The last few months and days have not been short of news for global economy watchers. The economics aristocracy composed of finance ministers, central bank governors, and Nobel laureates meeting last week in Davos, a Swiss mountain resort, had plenty to talk about. Topping the bill of the global outlook program were momentous issues such as the effects of the oil price collapse, the risk of an implosion in Europe, and, last but not least, the effects on the world of China’s slowdown.
While the mood of delegates was subdued, appropriately reflecting the disappointing global growth outcome for 2014, around 2.5%, most economists in attendance predicted a better year in 2015. Many felt that the IMF’s latest forecast, growth of around 3% was too pessimistic, as it did not give sufficient weight to the beneficial effects of lower oil prices, the blossoming US recovery, and continued robust growth in many emerging markets. In an impressive speech, Li Keqiang, the Chinese Premier, gave credence to the optimists – laying out a path for slower but still-rapid growth in China, growth that was more sustainable and based on domestic demand and rising living standards. He emphatically excluded the possibility of an imminent Chinese economic crisis.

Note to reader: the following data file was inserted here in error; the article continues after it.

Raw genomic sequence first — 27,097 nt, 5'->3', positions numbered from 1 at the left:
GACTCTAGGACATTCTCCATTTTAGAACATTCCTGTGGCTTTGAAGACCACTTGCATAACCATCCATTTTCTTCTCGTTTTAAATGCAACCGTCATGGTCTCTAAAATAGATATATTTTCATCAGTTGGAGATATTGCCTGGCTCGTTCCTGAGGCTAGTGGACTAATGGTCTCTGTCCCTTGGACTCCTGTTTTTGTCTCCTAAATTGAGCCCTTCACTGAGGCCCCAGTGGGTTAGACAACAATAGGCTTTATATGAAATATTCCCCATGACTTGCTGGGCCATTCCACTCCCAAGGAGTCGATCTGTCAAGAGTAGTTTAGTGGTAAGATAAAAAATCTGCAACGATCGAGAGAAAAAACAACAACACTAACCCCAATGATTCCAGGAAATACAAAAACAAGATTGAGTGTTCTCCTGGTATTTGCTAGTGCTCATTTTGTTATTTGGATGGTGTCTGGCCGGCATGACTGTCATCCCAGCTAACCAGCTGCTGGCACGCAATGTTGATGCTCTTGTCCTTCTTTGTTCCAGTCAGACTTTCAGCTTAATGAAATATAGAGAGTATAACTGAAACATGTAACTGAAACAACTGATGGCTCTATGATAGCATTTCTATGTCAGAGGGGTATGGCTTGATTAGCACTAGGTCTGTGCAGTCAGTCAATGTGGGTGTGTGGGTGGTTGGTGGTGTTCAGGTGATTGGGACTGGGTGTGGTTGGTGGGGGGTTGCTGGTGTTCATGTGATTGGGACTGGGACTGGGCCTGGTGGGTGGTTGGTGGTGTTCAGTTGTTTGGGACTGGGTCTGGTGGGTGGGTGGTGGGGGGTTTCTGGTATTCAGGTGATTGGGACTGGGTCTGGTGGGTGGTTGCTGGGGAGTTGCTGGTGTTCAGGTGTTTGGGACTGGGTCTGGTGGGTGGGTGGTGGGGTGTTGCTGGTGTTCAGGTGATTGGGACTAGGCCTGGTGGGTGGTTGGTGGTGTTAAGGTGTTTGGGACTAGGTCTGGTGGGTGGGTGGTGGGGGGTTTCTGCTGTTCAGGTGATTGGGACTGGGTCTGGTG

There is a strong interdependence between China, which is the large economy most reliant on international trade, and the rest of the world. Focusing on the issues that most preoccupied delegates at Davos, China will derive a large benefit from the fall of oil prices, and this positive effect is likely to be significantly larger than the negative effect of continued slow growth in Europe, which is China’s largest trading partner. On the other hand, if the slowdown in China is gradual and it is accompanied by increased reliance on domestic demand, the negative effect on the rest of the world should be quite small.
There is no question that the 50% fall in oil prices is very good news for oil importers and for consumers everywhere, and China should be among the large beneficiaries since its net oil imports in 2013 amounted to around 3% of GDP. In 2015, world demand will be significantly higher and inflation lower than if oil prices had not fallen. However, many governments– cash-strapped after 6 years of crisis– including governments in Europe, will decide to shore up their finances by cutting energy subsidies or raising taxes on oil products. These policies will moderate but not eliminate the positive effect of lower oil prices on global demand and on China, especially if lower oil prices are allowed to flow through to Chinese consumers and users of energy, as is happening in the United States, for example.